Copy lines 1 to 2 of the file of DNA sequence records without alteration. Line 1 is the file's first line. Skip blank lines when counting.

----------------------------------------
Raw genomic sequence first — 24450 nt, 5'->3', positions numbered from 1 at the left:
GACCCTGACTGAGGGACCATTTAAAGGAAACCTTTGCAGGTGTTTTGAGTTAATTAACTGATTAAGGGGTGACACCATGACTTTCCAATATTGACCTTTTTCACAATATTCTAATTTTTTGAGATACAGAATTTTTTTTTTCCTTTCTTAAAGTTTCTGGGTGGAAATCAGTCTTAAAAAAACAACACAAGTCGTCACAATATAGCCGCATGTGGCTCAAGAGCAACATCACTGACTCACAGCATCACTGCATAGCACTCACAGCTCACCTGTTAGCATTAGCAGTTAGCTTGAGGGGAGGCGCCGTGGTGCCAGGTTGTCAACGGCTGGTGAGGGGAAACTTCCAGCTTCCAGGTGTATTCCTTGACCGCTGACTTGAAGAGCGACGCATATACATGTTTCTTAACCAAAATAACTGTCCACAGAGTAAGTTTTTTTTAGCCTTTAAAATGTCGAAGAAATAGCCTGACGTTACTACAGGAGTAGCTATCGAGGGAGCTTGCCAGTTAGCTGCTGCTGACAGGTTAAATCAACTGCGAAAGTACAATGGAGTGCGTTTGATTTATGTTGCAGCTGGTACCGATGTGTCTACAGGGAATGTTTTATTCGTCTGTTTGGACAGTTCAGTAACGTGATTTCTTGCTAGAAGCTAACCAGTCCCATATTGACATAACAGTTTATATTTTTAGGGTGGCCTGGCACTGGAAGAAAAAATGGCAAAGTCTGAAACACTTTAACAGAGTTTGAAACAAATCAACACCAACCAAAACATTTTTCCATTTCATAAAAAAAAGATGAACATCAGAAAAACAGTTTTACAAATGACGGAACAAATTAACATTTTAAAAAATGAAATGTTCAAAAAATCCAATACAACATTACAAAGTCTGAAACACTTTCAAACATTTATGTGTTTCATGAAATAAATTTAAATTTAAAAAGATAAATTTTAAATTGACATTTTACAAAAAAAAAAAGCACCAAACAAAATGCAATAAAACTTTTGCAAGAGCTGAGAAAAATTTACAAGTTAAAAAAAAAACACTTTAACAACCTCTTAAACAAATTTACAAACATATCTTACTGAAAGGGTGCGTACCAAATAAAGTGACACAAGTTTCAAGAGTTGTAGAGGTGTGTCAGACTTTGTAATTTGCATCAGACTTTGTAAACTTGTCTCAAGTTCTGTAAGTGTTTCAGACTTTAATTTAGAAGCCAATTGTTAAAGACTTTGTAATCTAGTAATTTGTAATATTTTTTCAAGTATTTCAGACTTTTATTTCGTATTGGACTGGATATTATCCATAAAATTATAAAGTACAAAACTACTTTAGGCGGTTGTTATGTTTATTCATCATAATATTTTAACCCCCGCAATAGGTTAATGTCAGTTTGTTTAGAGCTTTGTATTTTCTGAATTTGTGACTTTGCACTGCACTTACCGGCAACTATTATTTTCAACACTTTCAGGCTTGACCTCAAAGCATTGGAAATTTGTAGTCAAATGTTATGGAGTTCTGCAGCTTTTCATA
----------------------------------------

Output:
Raw genomic sequence first — 24450 nt, 5'->3', positions numbered from 1 at the left:
GACCCTGACTGAGGGACCATTTAAAGGAAACCTTTGCAGGTGTTTTGAGTTAATTAACTGATTAAGGGGTGACACCATGACTTTCCAATATTGACCTTTTTCACAATATTCTAATTTTTTGAGATACAGAATTTTTTTTTTCCTTTCTTAAAGTTTCTGGGTGGAAATCAGTCTTAAAAAAACAACACAAGTCGTCACAATATAGCCGCATGTGGCTCAAGAGCAACATCACTGACTCACAGCATCACTGCATAGCACTCACAGCTCACCTGTTAGCATTAGCAGTTAGCTTGAGGGGAGGCGCCGTGGTGCCAGGTTGTCAACGGCTGGTGAGGGGAAACTTCCAGCTTCCAGGTGTATTCCTTGACCGCTGACTTGAAGAGCGACGCATATACATGTTTCTTAACCAAAATAACTGTCCACAGAGTAAGTTTTTTTTAGCCTTTAAAATGTCGAAGAAATAGCCTGACGTTACTACAGGAGTAGCTATCGAGGGAGCTTGCCAGTTAGCTGCTGCTGACAGGTTAAATCAACTGCGAAAGTACAATGGAGTGCGTTTGATTTATGTTGCAGCTGGTACCGATGTGTCTACAGGGAATGTTTTATTCGTCTGTTTGGACAGTTCAGTAACGTGATTTCTTGCTAGAAGCTAACCAGTCCCATATTGACATAACAGTTTATATTTTTAGGGTGGCCTGGCACTGGAAGAAAAAATGGCAAAGTCTGAAACACTTTAACAGAGTTTGAAACAAATCAACACCAACCAAAACATTTTTCCATTTCATAAAAAAAAGATGAACATCAGAAAAACAGTTTTACAAATGACGGAACAAATTAACATTTTAAAAAATGAAATGTTCAAAAAATCCAATACAACATTACAAAGTCTGAAACACTTTCAAACATTTATGTGTTTCATGAAATAAATTTAAATTTAAAAAGATAAATTTTAAATTGACATTTTACAAAAAAAAAAAGCACCAAACAAAATGCAATAAAACTTTTGCAAGAGCTGAGAAAAATTTACAAGTTAAAAAAAAAACACTTTAACAACCTCTTAAACAAATTTACAAACATATCTTACTGAAAGGGTGCGTACCAAATAAAGTGACACAAGTTTCAAGAGTTGTAGAGGTGTGTCAGACTTTGTAATTTGCATCAGACTTTGTAAACTTGTCTCAAGTTCTGTAAGTGTTTCAGACTTTAATTTAGAAGCCAATTGTTAAAGACTTTGTAATCTAGTAATTTGTAATATTTTTTCAAGTATTTCAGACTTTTATTTCGTATTGGACTGGATATTATCCATAAAATTATAAAGTACAAAACTACTTTAGGCGGTTGTTATGTTTATTCATCATAATATTTTAACCCCCGCAATAGGTTAATGTCAGTTTGTTTAGAGCTTTGTATTTTCTGAATTTGTGACTTTGCACTGCACTTACCGGCAACTATTATTTTCAACACTTTCAGGCTTGACCTCAAAGCATTGGAAATTTGTAGTCAAATGTTATGGAGTTCTGCAGCTTTTCATA